It s no secret that we love to shop online. We re spending billions of dollars each year doing it and that includes purchasing what we assume to be one of a kind, unique items.

You don t have to be an expert to enjoy beautiful art, but what may look appealing to the eye, could be junk.

Lee Jones, a U.S. Postal Inspector, knows the pitfalls all too well.

There are thousands of victims and there are millions and millions of dollars in loss. This investigation has a global impact , said Jones.

He is talking about the online sales of counterfeit prints by world-renowned artist including Mark Chagall, Salavardor Dali and Pablo Picasso.

The fake prints have unique numbers and forged signatures, making them look like limited editions. Some victims have paid up to $55,000 for a single one.

Jones said, A consumer should look for a certificate of authenticity, from the seller. In addition they should also ask the seller for a history of where the seller obtained the print.

Postal inspectors often go undercover to crack these cases. An inspector poses as a buyer of counterfeit artwork. The print is then examined in a laboratory. Once there s confirmation the art is bogus, agents move in for an arrest.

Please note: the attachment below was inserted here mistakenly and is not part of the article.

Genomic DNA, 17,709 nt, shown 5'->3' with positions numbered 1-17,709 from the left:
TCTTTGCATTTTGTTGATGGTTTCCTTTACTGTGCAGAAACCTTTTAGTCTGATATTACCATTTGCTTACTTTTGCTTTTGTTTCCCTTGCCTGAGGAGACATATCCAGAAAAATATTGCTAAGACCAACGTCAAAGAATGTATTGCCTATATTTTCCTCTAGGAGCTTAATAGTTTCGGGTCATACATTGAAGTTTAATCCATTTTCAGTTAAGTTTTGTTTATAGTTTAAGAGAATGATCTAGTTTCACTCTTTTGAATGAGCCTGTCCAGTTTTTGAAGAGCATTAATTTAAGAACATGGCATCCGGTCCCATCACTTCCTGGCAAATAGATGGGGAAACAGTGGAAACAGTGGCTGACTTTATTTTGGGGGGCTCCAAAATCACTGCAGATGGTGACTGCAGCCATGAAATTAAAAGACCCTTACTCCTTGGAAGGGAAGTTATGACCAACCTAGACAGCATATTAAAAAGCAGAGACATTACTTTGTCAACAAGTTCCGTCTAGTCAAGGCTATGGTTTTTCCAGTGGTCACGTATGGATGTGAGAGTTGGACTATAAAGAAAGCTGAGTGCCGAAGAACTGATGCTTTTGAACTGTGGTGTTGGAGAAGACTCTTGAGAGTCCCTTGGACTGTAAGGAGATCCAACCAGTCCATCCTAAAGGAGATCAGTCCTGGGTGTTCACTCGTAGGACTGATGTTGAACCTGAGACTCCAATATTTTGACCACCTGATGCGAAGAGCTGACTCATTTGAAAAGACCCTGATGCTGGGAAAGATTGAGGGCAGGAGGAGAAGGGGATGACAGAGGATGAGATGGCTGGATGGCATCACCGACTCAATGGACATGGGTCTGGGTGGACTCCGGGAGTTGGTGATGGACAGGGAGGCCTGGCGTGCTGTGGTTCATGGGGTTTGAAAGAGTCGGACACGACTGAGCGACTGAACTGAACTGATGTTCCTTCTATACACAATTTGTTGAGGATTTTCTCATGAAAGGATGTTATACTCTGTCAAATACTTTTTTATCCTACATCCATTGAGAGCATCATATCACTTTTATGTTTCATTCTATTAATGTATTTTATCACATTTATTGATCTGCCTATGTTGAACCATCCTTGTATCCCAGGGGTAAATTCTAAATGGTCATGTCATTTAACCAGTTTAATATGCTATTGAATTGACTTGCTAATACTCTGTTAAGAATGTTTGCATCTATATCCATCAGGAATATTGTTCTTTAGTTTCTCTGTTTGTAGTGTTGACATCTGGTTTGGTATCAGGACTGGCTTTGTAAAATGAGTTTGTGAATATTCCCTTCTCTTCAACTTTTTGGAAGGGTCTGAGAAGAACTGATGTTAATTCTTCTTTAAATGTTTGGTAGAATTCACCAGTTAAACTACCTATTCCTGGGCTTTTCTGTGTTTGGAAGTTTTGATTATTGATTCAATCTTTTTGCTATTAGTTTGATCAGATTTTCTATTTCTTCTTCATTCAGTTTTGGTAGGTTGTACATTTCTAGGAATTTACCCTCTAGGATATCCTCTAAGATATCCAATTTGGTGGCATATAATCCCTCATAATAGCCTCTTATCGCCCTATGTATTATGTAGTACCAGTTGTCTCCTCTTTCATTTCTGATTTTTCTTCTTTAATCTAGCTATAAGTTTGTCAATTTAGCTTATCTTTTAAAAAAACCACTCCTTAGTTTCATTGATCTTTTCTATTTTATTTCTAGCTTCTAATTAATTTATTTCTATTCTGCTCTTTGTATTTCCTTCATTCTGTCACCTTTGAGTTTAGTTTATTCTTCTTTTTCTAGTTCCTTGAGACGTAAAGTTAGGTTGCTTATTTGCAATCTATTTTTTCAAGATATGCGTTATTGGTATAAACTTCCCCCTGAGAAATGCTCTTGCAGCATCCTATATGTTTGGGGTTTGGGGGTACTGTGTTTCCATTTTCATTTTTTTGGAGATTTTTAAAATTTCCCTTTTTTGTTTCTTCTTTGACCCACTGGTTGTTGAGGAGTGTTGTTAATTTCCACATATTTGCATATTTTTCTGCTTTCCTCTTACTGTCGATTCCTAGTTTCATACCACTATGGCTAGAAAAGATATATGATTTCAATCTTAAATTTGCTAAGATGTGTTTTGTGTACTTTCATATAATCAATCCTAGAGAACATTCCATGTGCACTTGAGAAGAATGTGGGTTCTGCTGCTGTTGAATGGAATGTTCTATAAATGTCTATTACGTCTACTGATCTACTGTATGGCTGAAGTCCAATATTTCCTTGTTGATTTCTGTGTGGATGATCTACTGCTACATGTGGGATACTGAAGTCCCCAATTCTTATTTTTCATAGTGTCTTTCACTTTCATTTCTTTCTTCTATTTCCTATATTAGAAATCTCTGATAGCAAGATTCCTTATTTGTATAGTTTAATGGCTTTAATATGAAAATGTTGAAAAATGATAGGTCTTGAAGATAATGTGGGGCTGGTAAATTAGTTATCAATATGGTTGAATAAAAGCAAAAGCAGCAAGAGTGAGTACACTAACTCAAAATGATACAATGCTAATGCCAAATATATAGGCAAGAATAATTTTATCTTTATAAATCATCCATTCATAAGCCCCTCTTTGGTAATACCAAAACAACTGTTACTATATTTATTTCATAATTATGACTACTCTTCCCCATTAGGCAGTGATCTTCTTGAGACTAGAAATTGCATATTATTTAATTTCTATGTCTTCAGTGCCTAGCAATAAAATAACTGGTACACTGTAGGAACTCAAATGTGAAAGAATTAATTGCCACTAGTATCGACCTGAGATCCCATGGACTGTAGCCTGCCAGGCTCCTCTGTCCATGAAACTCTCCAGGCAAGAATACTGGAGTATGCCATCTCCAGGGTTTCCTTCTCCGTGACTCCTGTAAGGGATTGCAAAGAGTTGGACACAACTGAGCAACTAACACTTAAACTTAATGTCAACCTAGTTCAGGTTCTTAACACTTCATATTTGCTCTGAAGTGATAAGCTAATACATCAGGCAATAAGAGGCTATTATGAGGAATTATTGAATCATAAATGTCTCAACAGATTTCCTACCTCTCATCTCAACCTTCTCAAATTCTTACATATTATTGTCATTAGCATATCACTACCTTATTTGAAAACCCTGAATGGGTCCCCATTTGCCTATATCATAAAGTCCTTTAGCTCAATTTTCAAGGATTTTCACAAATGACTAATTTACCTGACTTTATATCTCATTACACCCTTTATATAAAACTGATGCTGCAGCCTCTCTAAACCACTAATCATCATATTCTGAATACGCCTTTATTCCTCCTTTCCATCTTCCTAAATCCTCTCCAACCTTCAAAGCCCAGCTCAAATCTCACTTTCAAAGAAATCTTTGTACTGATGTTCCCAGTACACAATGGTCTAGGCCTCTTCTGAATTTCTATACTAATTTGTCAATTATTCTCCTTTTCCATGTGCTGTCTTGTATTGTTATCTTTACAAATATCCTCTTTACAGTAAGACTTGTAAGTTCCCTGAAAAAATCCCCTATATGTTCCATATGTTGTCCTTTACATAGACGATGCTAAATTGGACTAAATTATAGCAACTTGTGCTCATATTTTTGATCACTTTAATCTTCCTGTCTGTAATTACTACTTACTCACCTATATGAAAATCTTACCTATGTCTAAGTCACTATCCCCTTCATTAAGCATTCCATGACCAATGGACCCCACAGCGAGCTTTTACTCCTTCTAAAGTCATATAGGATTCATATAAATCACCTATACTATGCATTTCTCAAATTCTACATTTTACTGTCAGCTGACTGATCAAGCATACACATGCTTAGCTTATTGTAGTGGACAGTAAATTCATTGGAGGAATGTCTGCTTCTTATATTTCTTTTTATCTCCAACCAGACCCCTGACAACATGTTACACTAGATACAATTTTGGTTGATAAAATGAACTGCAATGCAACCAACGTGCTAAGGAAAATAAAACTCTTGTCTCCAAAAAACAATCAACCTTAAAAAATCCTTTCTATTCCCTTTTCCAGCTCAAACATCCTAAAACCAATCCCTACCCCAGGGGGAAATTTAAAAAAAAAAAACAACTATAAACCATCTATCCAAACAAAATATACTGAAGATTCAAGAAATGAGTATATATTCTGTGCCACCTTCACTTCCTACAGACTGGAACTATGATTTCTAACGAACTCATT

Postal inspectors rely on tips from gallery owners and art aficionados to zero in on scams.

Jones has a recommendation, I would suggest that consumers contact a legitimate art expert or contact the artists foundation to legitimize the print. And also, I would strongly suggest the consumer ask the seller a lot of questions.

If you believe you have been a victim of fraud, including online auctions, mailed sweepstakes or lotteries, you can file a complaint on the government website at

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